Set in 1955 when many migrated from Russia to the Steppes of Kazakhstan, this is the trip back to the Canal from the frontier and farms by a number of people who tell their settler stories.... See full summary »
Timid old woman Pelageya Nilovna observes the revolutionary activities of her son Pavel Vlasov and gradually comes to realize that his cause is a great and noble one. She involves herself ... See full summary »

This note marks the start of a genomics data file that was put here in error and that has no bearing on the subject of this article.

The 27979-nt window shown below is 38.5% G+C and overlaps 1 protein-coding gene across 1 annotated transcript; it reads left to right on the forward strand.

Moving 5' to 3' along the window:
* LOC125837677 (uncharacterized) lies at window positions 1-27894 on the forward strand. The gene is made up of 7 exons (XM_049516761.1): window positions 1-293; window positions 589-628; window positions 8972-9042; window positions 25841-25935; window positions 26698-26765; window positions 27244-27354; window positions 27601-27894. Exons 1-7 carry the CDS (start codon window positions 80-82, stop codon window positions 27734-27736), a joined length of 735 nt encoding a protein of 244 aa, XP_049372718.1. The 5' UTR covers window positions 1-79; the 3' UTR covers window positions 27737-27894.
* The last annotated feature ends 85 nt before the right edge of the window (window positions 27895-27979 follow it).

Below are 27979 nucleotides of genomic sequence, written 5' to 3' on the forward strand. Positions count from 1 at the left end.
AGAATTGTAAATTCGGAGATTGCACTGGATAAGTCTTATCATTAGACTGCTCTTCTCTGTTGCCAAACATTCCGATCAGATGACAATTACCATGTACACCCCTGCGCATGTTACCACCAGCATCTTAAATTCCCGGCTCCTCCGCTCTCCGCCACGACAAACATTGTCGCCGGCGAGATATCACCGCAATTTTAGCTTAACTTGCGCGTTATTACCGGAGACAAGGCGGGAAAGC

When I watched this film, I had no idea who Mark Donskoy was or how he fit into Russian cinema history. I know now that he studied film under Eisenstein in 1926 and that Maxim Gorky is a major influence. Knowing that Donskoy's MAXIM GORKY trilogy is a classic is no surprise. He's been linked to Eisenstein and Dovzhenko. A lot of the pastoral shots are indeed reminiscent of Dovzhenko's film EARTH. The film is two stories in one: one is a love story between Ostap(Yuri Dedovich) and Solomia (Vera Donskaya) played by two beautiful looking actors (Donskaya has Sophia Loren type beauty and Dedovich is a dead ringer for Omar Sharif) ; the other is a serf vs. seigneur story that fits in well with Gorky's"socialist realism" themes. The film has many unbelievably realistic scenes and a few phony ones. The Ukrainian heritage (costume and dance) are worth the view alone. There are several scenes that leave a lasting impression: one with a jealous man trying to whip a laughing, dancing maiden and another a tableaux involving a huge windmill. The fade in and out between scenes is red and not black, probably not symbolic but it might be. It's a neat effect, anyway. The music at times seems to recall DR. ZHIVAGO and I would not be surprised if it was discovered that David Lean viewed this film as a starting point. Overall, this is a pleasant view that will have you cheering for the young couple Ostap and Solomia as their race for freedom and unity take us through the highs and lows of life in 1830 Ukraine.
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